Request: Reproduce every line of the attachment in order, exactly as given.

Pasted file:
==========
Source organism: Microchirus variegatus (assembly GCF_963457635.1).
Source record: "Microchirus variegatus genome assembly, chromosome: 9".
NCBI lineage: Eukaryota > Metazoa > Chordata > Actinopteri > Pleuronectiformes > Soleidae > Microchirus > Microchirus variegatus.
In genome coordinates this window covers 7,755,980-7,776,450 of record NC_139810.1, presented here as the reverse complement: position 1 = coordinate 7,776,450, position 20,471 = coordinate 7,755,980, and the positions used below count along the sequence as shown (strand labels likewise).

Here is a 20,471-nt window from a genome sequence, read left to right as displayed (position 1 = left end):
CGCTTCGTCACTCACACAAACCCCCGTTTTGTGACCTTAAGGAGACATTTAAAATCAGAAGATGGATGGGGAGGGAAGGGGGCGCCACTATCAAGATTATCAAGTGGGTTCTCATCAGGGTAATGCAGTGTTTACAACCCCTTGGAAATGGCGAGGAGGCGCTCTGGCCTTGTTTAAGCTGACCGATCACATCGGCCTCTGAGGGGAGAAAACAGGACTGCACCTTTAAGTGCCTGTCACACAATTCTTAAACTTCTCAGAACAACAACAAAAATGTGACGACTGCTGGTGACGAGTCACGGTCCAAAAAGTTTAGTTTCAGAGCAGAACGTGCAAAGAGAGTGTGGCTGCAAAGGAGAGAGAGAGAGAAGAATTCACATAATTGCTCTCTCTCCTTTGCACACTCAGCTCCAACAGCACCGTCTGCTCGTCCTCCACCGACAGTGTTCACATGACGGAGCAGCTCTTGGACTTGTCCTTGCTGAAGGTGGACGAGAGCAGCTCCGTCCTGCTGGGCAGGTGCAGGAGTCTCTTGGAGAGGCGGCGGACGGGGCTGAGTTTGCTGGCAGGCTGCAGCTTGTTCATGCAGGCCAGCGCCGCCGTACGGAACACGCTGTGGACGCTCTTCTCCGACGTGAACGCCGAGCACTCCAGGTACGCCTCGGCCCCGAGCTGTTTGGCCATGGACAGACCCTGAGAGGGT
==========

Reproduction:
Source organism: Microchirus variegatus (assembly GCF_963457635.1).
Source record: "Microchirus variegatus genome assembly, chromosome: 9".
NCBI lineage: Eukaryota > Metazoa > Chordata > Actinopteri > Pleuronectiformes > Soleidae > Microchirus > Microchirus variegatus.
In genome coordinates this window covers 7,755,980-7,776,450 of record NC_139810.1, presented here as the reverse complement: position 1 = coordinate 7,776,450, position 20,471 = coordinate 7,755,980, and the positions used below count along the sequence as shown (strand labels likewise).

Here is a 20,471-nt window from a genome sequence, read left to right as displayed (position 1 = left end):
CGCTTCGTCACTCACACAAACCCCCGTTTTGTGACCTTAAGGAGACATTTAAAATCAGAAGATGGATGGGGAGGGAAGGGGGCGCCACTATCAAGATTATCAAGTGGGTTCTCATCAGGGTAATGCAGTGTTTACAACCCCTTGGAAATGGCGAGGAGGCGCTCTGGCCTTGTTTAAGCTGACCGATCACATCGGCCTCTGAGGGGAGAAAACAGGACTGCACCTTTAAGTGCCTGTCACACAATTCTTAAACTTCTCAGAACAACAACAAAAATGTGACGACTGCTGGTGACGAGTCACGGTCCAAAAAGTTTAGTTTCAGAGCAGAACGTGCAAAGAGAGTGTGGCTGCAAAGGAGAGAGAGAGAGAAGAATTCACATAATTGCTCTCTCTCCTTTGCACACTCAGCTCCAACAGCACCGTCTGCTCGTCCTCCACCGACAGTGTTCACATGACGGAGCAGCTCTTGGACTTGTCCTTGCTGAAGGTGGACGAGAGCAGCTCCGTCCTGCTGGGCAGGTGCAGGAGTCTCTTGGAGAGGCGGCGGACGGGGCTGAGTTTGCTGGCAGGCTGCAGCTTGTTCATGCAGGCCAGCGCCGCCGTACGGAACACGCTGTGGACGCTCTTCTCCGACGTGAACGCCGAGCACTCCAGGTACGCCTCGGCCCCGAGCTGTTTGGCCATGGACAGACCCTGAGAGGGT